art|neuro|science
science is more than an inspiration
  • neurosciencestuff:

    Children’s drawings indicate later intelligence

    How 4-year old children draw pictures of a child is an indicator of intelligence at age 14, according to a study by the Institute of Psychiatry at King’s College London, published today in Psychological Science.

    The researchers studied 7,752 pairs of identical and non-identical twins (a total of 15,504 children) from the Medical Research Council (MRC) funded Twins Early Development Study (TEDS), and found that the link between drawing and later intelligence was influenced by genes.

    At the age of 4, children were asked by their parents to complete a ‘Draw-a-Child’ test, i.e. draw a picture of a child. Each figure was scored between 0 and 12 depending on the presence and correct quantity of features such as head, eyes, nose, mouth, ears, hair, body, arms etc. For example, a drawing with two legs, two arms, a body and head, but no facial features, would score 4. The children were also given verbal and non-verbal intelligence tests at ages 4 and 14.

    The researchers found that higher scores on the Draw-a-Child test were moderately associated with higher scores of intelligence at ages 4 and 14. The correlation between drawing and intelligence was moderate at ages 4 (0.33) and 14 (0.20).

    Dr Rosalind Arden, lead author of the paper from the MRC Social, Genetic and Developmental Psychiatry (SGDP) Centre at the Institute of Psychiatry at King’s College London, says: “The Draw-a-Child test was devised in the 1920’s to assess children’s intelligence, so the fact that the test correlated with intelligence at age 4 was expected.What surprised us was that it correlated with intelligence a decade later.”

    “The correlation is moderate, so our findings are interesting, but it does not mean that parents should worry if their child draws badly. Drawing ability does not determine intelligence, there are countless factors, both genetic and environmental, which affect intelligence in later life.”

    The researchers also measured the heritability of figure drawing. Identical twins share all their genes, whereas non-identical twins only share about 50 percent, but each pair will have a similar upbringing, family environment and access to the same materials.

    Overall, at age 4, drawings from identical twins pairs were more similar to one another than drawings from non-identical twin pairs. Therefore, the researchers concluded that differences in children’s drawings have an important genetic link. They also found that drawing at age 4 and intelligence at age 14 had a strong genetic link.

    Dr Arden explains: “This does not mean that there is a drawing gene – a child’s ability to draw stems from many other abilities, such as observing, holding a pencil etc. We are a long way off understanding how genes influence all these different types of behaviour.”

    Dr Arden adds: “Drawing is an ancient behaviour, dating back beyond 15,000 years ago. Through drawing, we are attempting to show someone else what’s in our mind. This capacity to reproduce figures is a uniquely human ability and a sign of cognitive ability, in a similar way to writing, which transformed the human species’ ability to store information, and build a civilisation.”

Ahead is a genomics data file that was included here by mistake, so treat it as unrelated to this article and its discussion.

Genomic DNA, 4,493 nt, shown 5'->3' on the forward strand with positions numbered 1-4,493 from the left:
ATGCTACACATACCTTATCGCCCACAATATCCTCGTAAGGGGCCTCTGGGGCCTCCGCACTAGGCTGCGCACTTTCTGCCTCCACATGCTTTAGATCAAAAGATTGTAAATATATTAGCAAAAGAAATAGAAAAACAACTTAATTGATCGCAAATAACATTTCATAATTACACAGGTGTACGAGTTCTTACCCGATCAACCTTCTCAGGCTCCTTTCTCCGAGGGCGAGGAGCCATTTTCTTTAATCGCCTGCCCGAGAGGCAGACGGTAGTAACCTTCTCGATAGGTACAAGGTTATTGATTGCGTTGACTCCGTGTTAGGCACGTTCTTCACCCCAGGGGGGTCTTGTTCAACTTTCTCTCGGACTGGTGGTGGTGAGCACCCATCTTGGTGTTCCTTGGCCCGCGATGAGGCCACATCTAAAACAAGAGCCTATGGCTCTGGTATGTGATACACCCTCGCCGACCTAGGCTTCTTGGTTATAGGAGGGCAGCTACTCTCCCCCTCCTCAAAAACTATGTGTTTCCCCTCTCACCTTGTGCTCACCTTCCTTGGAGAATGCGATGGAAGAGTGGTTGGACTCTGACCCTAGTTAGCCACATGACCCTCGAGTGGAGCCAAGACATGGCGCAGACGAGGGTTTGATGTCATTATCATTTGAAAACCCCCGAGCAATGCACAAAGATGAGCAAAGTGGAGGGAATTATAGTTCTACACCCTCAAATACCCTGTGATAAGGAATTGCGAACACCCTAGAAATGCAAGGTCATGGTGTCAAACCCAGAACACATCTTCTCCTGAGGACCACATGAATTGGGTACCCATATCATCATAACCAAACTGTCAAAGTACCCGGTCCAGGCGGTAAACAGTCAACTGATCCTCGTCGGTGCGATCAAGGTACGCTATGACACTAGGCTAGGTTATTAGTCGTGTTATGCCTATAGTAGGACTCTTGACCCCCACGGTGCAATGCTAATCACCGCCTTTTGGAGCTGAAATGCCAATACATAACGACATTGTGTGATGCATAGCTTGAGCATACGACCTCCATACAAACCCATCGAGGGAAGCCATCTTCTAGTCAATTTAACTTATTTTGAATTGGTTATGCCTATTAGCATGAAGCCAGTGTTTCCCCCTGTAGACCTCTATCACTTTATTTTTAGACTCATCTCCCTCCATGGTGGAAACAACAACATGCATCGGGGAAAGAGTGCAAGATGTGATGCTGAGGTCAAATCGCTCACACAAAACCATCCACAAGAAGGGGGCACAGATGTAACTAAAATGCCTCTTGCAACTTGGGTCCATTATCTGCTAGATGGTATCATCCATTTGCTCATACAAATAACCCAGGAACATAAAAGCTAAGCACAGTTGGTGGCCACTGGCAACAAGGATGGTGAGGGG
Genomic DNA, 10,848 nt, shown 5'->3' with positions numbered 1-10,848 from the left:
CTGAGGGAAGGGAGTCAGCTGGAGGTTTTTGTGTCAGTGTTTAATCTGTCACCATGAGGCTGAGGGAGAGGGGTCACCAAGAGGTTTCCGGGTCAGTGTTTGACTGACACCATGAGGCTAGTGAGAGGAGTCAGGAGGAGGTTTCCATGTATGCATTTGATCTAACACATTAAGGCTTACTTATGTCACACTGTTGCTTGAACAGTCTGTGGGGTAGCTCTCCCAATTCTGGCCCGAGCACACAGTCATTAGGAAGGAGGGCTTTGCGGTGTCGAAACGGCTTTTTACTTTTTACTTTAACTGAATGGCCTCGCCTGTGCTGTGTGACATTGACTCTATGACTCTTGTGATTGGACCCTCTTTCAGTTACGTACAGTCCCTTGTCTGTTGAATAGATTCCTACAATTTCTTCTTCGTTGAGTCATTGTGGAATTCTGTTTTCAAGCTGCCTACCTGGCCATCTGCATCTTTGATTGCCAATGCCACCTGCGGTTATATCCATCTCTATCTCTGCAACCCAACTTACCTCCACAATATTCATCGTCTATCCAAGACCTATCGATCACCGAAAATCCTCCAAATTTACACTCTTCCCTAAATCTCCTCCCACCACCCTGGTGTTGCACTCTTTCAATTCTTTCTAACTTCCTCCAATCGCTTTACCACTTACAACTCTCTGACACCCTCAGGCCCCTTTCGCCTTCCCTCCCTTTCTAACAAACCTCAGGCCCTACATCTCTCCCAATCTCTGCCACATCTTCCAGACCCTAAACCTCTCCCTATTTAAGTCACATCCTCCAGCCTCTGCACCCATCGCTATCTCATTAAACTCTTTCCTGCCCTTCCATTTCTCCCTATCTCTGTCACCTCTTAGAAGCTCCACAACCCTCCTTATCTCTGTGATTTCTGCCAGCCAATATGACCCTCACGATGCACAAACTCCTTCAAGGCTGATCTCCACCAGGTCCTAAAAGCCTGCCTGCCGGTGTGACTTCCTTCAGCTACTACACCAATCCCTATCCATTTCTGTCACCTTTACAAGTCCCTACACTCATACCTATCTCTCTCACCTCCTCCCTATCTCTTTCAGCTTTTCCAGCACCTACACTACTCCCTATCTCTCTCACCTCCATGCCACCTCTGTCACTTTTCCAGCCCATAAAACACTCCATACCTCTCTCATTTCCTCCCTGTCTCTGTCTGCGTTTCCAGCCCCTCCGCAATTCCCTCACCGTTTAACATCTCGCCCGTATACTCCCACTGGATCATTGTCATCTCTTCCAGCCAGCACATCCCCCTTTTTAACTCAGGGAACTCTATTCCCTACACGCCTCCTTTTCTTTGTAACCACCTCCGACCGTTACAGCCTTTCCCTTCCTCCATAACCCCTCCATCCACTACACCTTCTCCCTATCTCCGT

(via artneuroscience)

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  • neurosciencestuff:

    Children’s drawings indicate later intelligence

    How 4-year old children draw pictures of a child is an indicator of intelligence at age 14, according to a study by the Institute of Psychiatry at King’s College London, published today in Psychological Science.

    The researchers studied 7,752 pairs of identical and non-identical twins (a total of 15,504 children) from the Medical Research Council (MRC) funded Twins Early Development Study (TEDS), and found that the link between drawing and later intelligence was influenced by genes.

    At the age of 4, children were asked by their parents to complete a ‘Draw-a-Child’ test, i.e. draw a picture of a child. Each figure was scored between 0 and 12 depending on the presence and correct quantity of features such as head, eyes, nose, mouth, ears, hair, body, arms etc. For example, a drawing with two legs, two arms, a body and head, but no facial features, would score 4. The children were also given verbal and non-verbal intelligence tests at ages 4 and 14.

    The researchers found that higher scores on the Draw-a-Child test were moderately associated with higher scores of intelligence at ages 4 and 14. The correlation between drawing and intelligence was moderate at ages 4 (0.33) and 14 (0.20).

    Dr Rosalind Arden, lead author of the paper from the MRC Social, Genetic and Developmental Psychiatry (SGDP) Centre at the Institute of Psychiatry at King’s College London, says: “The Draw-a-Child test was devised in the 1920’s to assess children’s intelligence, so the fact that the test correlated with intelligence at age 4 was expected.What surprised us was that it correlated with intelligence a decade later.”

    “The correlation is moderate, so our findings are interesting, but it does not mean that parents should worry if their child draws badly. Drawing ability does not determine intelligence, there are countless factors, both genetic and environmental, which affect intelligence in later life.”

    The researchers also measured the heritability of figure drawing. Identical twins share all their genes, whereas non-identical twins only share about 50 percent, but each pair will have a similar upbringing, family environment and access to the same materials.

    Overall, at age 4, drawings from identical twins pairs were more similar to one another than drawings from non-identical twin pairs. Therefore, the researchers concluded that differences in children’s drawings have an important genetic link. They also found that drawing at age 4 and intelligence at age 14 had a strong genetic link.